Bob Persichetti: The structure became almost like stop-gap measures, in a super simplistic way. It was like, writing support is happening here…you’re in edit…we’re trying to get through these scenes in animation…let’s come back to edit to do this…it was divide and conquer. And when we would all be together in editorial, it became a moment for us to make sure we were all on the same page and make sure we were all making the same movie, because we were so busy. Honestly, our animators were averaging a foot of animation a week, which is like really bad. So we were grinding, just trying to get up to speed. It was pretty intense, pretty crazy, and somehow we all managed to just get along, which is kind of shocking. (laughs)
That’s really interesting that it all worked out. I mean, I know of recent animated features with just two directors where the directors can’t stand each other.
Bob Persichetti: Luckily, Peter and I have been friends for so long, that was a no-brainer. Rodney and I became friends on this project and we’ll be friends afterward.
And then on top of that, you have two other strong-willed directors, Phil Lord and Chris Miller, who are producing the film. How were they involved throughout this process?
Bob Persichetti: More than [Chris] Miller, it’s been Phil’s baby because he wrote the first draft. Not that Chris isn’t involved, but he’s also got Lego 2 that they’re working on. So there’s sort of a divide and conquer between the two of them that happens. But in a weird way, it ends up probably working a lot more like a writer’s room creatively in that you need a quorum. It’s like…I vote for this one…I vote for this one…oh wow, that’s crazy we’re all on the same page. Or…I really believe in this idea. Well tell me why. Okay, I get that…let’s put that in our next preview and see if it flies.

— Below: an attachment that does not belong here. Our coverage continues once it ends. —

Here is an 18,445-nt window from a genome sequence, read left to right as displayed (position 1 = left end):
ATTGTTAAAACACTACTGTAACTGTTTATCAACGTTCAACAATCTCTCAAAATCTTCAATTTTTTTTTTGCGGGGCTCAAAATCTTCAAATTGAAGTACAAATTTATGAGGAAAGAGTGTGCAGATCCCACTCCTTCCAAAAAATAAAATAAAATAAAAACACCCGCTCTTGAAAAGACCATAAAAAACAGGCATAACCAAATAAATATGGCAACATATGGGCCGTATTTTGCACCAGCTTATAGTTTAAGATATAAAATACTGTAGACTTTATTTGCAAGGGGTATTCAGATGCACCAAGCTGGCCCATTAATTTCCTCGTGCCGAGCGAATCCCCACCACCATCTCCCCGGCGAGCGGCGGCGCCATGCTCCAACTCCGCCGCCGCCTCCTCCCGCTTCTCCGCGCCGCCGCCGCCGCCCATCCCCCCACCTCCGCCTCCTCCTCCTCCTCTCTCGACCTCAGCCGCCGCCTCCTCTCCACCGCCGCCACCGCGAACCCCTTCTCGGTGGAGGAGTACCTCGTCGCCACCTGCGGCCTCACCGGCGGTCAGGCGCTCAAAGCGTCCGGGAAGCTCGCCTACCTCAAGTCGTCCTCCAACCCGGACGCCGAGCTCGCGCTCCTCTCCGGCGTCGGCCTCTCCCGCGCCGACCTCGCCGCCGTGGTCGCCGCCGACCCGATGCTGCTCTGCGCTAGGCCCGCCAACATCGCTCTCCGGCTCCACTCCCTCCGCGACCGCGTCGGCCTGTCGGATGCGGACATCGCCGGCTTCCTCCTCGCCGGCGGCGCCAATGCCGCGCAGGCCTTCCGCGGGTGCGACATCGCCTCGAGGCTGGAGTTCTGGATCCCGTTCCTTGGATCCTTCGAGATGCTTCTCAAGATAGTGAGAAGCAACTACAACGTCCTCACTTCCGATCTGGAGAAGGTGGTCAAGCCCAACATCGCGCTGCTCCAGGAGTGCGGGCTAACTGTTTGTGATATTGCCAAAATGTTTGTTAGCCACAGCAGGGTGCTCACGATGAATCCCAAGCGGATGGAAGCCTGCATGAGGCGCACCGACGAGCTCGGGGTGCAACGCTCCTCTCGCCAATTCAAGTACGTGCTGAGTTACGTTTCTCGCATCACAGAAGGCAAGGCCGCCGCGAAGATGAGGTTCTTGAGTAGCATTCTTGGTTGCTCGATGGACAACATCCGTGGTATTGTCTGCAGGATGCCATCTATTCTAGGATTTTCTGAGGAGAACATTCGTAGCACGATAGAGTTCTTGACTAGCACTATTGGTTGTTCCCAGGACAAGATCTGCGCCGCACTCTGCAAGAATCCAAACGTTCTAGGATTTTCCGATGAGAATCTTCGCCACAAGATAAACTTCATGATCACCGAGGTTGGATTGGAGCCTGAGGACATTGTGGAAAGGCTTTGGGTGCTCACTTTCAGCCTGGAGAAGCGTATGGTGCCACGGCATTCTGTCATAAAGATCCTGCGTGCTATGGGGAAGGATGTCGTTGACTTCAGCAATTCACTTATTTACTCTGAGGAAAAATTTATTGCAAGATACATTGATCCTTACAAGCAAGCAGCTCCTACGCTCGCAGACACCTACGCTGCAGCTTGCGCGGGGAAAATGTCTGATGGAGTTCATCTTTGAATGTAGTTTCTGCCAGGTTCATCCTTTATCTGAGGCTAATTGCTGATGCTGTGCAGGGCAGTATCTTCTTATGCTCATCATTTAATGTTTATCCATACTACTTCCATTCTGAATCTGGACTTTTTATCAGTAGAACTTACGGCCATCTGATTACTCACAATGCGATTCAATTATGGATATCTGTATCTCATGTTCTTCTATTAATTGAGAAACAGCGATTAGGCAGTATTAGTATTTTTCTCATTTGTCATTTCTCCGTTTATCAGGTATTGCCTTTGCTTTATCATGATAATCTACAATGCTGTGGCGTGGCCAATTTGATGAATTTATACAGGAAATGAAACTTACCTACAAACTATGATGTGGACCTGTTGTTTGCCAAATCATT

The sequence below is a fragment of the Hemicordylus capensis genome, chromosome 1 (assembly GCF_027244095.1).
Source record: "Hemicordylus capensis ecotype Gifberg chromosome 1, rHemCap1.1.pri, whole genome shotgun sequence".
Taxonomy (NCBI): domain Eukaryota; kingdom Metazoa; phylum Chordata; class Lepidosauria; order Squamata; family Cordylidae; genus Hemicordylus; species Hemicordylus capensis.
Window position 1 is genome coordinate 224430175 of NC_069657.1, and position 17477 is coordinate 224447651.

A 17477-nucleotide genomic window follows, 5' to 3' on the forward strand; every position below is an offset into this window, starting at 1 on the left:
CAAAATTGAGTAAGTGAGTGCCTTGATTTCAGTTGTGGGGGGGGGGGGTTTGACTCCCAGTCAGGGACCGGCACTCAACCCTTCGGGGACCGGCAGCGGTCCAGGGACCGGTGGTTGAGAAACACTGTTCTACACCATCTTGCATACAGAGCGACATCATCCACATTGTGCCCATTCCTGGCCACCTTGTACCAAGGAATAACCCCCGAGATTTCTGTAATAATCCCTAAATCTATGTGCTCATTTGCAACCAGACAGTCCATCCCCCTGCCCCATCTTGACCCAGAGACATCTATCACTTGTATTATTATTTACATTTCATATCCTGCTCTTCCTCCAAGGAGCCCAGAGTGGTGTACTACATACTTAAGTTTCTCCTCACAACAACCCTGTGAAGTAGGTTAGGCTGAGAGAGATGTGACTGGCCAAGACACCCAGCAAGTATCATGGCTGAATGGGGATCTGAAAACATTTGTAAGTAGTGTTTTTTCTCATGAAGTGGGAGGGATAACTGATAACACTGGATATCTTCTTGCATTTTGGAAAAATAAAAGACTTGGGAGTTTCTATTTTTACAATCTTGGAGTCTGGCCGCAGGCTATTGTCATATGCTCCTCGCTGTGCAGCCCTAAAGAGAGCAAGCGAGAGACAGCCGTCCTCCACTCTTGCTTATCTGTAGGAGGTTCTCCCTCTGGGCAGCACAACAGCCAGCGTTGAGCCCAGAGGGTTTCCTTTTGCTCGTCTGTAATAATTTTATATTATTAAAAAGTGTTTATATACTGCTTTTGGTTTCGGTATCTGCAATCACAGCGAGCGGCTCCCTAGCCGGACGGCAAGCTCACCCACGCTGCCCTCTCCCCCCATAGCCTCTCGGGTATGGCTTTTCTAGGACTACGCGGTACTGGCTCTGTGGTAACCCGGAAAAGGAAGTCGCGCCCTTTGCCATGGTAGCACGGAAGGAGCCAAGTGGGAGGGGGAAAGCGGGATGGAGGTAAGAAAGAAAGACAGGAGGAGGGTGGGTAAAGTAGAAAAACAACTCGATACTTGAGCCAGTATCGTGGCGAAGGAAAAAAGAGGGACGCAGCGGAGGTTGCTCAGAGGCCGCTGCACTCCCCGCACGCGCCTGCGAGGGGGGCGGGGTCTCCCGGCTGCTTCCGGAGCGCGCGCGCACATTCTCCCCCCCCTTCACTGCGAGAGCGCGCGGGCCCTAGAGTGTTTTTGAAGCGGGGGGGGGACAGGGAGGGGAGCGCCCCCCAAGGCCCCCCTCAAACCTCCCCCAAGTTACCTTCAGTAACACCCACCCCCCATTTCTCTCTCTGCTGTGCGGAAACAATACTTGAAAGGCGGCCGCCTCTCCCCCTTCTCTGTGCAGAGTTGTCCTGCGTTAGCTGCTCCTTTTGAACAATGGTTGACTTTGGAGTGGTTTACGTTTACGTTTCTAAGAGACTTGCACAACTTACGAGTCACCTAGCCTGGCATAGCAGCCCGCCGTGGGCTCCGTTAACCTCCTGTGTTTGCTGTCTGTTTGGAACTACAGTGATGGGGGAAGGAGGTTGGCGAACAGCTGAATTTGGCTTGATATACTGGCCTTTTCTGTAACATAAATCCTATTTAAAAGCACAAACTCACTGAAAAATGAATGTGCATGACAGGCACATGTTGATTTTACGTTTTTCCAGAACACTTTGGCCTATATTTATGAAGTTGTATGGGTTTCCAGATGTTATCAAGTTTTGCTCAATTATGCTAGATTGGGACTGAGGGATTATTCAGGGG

Phil had this both inspirational but also ridiculously absurd line of, “Hey I think the movie’s just going to tell us what it wants to be.” And I’m like, “I hear you…okay…” And in a weird way, yes, we presented things and we put things in the movie and there are certain things that the movie rejected. And it was kind of obvious. And then there were other things where it’s like…I don’t think the movie is rejecting that, but you might think it is. We definitely had lively conversations.
It’s a testament that you guys you made it work. What I’ve seen is a cohesive vision and you often don’t feel that when you’re watching a film made with multiple directors. In animation, you think you always need the one visionary director, and you guys have shown that a team can make something that represents a unified vision.
Bob Persichetti: Yea, I think the irony of it is that it’s a little bit part of the thematic message to the movie: Finding a team, finding others like you. That’s inherent in Miles becoming Spider-Man in a universe where there already is a Spider-Man and then other Spider people show up too. It’s like: “Oh my god, I’m not alone, I’m not the only teenager going through this.” So in a weird twist of fate, we were all experiencing our own version of this movie in real life, where as the guy who came on first, [it was like] oh, I’m going to have a directing partner, rad; oh I’m going to have another directing partner, wow this is kind of crazy. Will this ever work? I have my doubts. And then I was pleasantly surprised.